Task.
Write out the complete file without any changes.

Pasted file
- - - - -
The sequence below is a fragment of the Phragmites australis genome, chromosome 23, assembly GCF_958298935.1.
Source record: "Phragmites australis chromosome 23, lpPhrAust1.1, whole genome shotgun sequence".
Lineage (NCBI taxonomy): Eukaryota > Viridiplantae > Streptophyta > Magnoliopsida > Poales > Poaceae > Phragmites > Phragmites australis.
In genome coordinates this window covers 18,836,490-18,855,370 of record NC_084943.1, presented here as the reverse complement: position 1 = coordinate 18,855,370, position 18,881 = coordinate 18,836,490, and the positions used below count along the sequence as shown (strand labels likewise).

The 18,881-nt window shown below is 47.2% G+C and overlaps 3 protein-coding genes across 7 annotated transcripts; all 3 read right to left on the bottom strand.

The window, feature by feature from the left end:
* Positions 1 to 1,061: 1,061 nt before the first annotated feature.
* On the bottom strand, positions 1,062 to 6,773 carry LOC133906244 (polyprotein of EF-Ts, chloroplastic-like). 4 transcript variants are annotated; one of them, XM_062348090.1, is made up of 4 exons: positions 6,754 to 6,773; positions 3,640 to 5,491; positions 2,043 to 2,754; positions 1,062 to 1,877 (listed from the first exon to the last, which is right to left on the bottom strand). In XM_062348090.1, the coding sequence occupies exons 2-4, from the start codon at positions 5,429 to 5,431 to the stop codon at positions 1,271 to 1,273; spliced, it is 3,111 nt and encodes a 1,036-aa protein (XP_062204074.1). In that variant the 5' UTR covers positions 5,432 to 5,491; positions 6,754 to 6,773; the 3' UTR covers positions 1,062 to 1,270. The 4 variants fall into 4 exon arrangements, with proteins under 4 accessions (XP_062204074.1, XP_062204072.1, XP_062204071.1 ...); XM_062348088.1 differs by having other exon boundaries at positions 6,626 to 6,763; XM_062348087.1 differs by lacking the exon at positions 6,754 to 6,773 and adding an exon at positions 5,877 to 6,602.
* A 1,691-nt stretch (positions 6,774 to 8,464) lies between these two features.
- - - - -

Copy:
The sequence below is a fragment of the Phragmites australis genome, chromosome 23, assembly GCF_958298935.1.
Source record: "Phragmites australis chromosome 23, lpPhrAust1.1, whole genome shotgun sequence".
Lineage (NCBI taxonomy): Eukaryota > Viridiplantae > Streptophyta > Magnoliopsida > Poales > Poaceae > Phragmites > Phragmites australis.
In genome coordinates this window covers 18,836,490-18,855,370 of record NC_084943.1, presented here as the reverse complement: position 1 = coordinate 18,855,370, position 18,881 = coordinate 18,836,490, and the positions used below count along the sequence as shown (strand labels likewise).

The 18,881-nt window shown below is 47.2% G+C and overlaps 3 protein-coding genes across 7 annotated transcripts; all 3 read right to left on the bottom strand.

The window, feature by feature from the left end:
* Positions 1 to 1,061: 1,061 nt before the first annotated feature.
* On the bottom strand, positions 1,062 to 6,773 carry LOC133906244 (polyprotein of EF-Ts, chloroplastic-like). 4 transcript variants are annotated; one of them, XM_062348090.1, is made up of 4 exons: positions 6,754 to 6,773; positions 3,640 to 5,491; positions 2,043 to 2,754; positions 1,062 to 1,877 (listed from the first exon to the last, which is right to left on the bottom strand). In XM_062348090.1, the coding sequence occupies exons 2-4, from the start codon at positions 5,429 to 5,431 to the stop codon at positions 1,271 to 1,273; spliced, it is 3,111 nt and encodes a 1,036-aa protein (XP_062204074.1). In that variant the 5' UTR covers positions 5,432 to 5,491; positions 6,754 to 6,773; the 3' UTR covers positions 1,062 to 1,270. The 4 variants fall into 4 exon arrangements, with proteins under 4 accessions (XP_062204074.1, XP_062204072.1, XP_062204071.1 ...); XM_062348088.1 differs by having other exon boundaries at positions 6,626 to 6,763; XM_062348087.1 differs by lacking the exon at positions 6,754 to 6,773 and adding an exon at positions 5,877 to 6,602.
* A 1,691-nt stretch (positions 6,774 to 8,464) lies between these two features.